I know a few (okay, I’ve known several) people who think that they need to “have it all together” before they can help anyone else — heck, I used to feel that way, myself. It’s like I would look at my life and think, “If I’m still struggling with XYZ, what right do I have to put myself as an expert in this area? Doesn’t that make me a fraud?”

What helped shift it for me was recognizing that Life is a process. The goal is not to glide effortlessly through it, but to use all the apparent stumbling blocks and hiccups and fears and things that don’t exactly turn out the way we’d hoped as tools and opportunities to expand, to grow, and to help others.

One of the things that has historically challenged me has been an overabundance of possibilities. I felt like I was in a long corridor lined with doors, each leading to a different opportunity. This may sound great, but I was terrified of actually stepping through any specific door, because I knew I’d be able to hear the crashing sound of all the other doors in the hallway crashing shut behind me.

Eventually, I learned that that would always be more doors, and even if they weren’t the same doors that had been there before, that’s okay, because I’m not here to try to live every single possible life — I’m here to experience and create my own, unique path.

But how to identify what is my path? I’ve heard Debra Poneman, one of the early modern advocates of the importance of mindset in achieving success and satisfaction in life, say that anything done with deep love is the right thing to do. Alexis Neely, the lawyer turned bohemian business guru, said, “Your purpose is not what you are doing. Your purpose is who you are being.”

I found both of these perspectives reassuring. I was no longer quite as afraid of Doing The Wrong Thing. However, I was still a bit stymied by how to figure out what to do.

This led to the next biggest shift for me: moving from judgment to assessment. I started paying more active attention to how I choose my goals and my actions. What made me tense up or feel tired? What got me really jazzed? What elements contributed to feeling overwhelmed, and how could I separate those elements and deal with them so I could relax? How did I want to feel? What else was possible?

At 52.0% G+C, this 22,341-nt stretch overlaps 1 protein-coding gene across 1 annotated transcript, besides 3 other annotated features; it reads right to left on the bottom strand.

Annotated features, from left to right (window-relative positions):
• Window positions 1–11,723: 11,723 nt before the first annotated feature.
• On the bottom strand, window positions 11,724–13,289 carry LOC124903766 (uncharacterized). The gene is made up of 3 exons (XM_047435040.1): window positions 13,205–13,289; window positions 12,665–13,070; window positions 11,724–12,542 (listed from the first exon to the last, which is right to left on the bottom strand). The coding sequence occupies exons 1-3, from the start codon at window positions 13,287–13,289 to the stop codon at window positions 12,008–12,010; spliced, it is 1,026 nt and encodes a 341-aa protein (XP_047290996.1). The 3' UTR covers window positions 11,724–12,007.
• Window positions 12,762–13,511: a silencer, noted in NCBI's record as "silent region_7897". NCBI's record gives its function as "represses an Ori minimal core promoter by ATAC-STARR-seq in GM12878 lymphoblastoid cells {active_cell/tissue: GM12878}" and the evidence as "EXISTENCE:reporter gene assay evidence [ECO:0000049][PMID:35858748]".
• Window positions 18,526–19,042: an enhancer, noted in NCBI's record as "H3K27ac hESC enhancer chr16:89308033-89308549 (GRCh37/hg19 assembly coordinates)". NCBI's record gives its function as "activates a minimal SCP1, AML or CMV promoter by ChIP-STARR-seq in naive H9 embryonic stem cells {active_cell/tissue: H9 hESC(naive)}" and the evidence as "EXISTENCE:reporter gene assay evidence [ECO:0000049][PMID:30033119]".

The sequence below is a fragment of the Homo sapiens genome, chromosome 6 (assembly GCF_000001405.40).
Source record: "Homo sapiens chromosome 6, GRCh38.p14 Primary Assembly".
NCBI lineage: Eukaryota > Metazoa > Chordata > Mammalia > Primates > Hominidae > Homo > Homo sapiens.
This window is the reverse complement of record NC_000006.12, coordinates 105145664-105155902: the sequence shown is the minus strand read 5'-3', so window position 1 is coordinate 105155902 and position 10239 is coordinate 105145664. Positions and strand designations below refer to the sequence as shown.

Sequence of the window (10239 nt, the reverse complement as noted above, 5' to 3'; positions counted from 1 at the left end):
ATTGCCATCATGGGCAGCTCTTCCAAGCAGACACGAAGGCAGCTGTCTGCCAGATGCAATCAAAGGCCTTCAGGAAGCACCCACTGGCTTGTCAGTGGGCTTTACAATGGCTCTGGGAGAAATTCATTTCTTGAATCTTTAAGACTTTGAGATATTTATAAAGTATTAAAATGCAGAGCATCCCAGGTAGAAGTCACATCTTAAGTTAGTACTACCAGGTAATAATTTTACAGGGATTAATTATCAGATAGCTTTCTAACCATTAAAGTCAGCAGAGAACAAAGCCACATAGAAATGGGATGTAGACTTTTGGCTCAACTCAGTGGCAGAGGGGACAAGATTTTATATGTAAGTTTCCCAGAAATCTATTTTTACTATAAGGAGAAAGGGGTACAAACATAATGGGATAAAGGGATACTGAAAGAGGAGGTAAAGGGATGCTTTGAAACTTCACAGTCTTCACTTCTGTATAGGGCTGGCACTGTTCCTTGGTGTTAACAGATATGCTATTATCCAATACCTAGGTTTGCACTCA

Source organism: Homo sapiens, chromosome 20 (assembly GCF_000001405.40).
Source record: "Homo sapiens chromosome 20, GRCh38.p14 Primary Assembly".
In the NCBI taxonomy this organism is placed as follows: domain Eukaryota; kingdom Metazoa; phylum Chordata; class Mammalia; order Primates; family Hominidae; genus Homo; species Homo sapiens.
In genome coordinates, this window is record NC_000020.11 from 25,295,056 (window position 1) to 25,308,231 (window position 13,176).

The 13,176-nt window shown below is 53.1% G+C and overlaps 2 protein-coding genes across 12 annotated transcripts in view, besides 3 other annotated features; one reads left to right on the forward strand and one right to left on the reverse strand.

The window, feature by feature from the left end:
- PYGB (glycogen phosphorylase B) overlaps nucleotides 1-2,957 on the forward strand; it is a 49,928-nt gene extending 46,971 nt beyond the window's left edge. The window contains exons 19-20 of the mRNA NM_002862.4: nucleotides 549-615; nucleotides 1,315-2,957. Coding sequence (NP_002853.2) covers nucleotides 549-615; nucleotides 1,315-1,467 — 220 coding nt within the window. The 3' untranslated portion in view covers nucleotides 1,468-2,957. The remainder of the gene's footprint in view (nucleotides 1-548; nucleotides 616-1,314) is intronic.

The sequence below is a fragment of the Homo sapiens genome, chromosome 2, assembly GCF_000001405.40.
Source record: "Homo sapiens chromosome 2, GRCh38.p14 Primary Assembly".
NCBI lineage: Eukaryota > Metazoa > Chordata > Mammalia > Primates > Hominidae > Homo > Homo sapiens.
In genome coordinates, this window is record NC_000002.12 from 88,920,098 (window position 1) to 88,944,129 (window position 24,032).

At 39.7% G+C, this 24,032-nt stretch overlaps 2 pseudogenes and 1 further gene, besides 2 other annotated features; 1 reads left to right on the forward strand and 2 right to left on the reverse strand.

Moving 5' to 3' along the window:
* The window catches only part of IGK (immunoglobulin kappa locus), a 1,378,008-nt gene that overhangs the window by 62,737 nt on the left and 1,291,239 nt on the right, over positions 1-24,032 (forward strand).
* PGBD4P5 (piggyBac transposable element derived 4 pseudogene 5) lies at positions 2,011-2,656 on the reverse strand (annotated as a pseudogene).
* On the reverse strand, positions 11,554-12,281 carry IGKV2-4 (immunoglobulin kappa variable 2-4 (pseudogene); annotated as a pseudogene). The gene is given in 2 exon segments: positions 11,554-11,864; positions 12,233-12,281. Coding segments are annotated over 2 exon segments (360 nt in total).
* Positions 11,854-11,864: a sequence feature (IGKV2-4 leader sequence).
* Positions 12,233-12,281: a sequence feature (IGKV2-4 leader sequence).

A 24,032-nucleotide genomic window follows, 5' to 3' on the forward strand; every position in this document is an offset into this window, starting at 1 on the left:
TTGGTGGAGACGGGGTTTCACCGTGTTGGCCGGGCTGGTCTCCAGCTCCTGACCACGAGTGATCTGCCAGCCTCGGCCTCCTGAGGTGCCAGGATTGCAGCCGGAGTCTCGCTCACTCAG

I still run into sticking points now and again, but let’s go back to the beginning of this essay: I now see the way that I deal with those sticking points as being in the service of helping others. Recently, I wrote a book entitled, Navigating Life: 8 Simple Strategies to Guide Your Way. The fun thing is that the challenges I ran into while writing the book helped refine the strategies that I included in the book! Whenever I ran into writer’s block or wasn’t sure how to frame something or even if I should be writing at all, I stepped back, ran through some of the techniques I’ve mentioned here, and sometimes came up with whole new ideas that I then added to the How To guide that I was writing.

So now I ask you: what challenges are you going through in your own life that are opportunities for you to help others on a similar path? How can you shift from judgment to assessment and build up your toolbox for both navigating your own life and for sharing what you’ve learned to give others a hand up as well?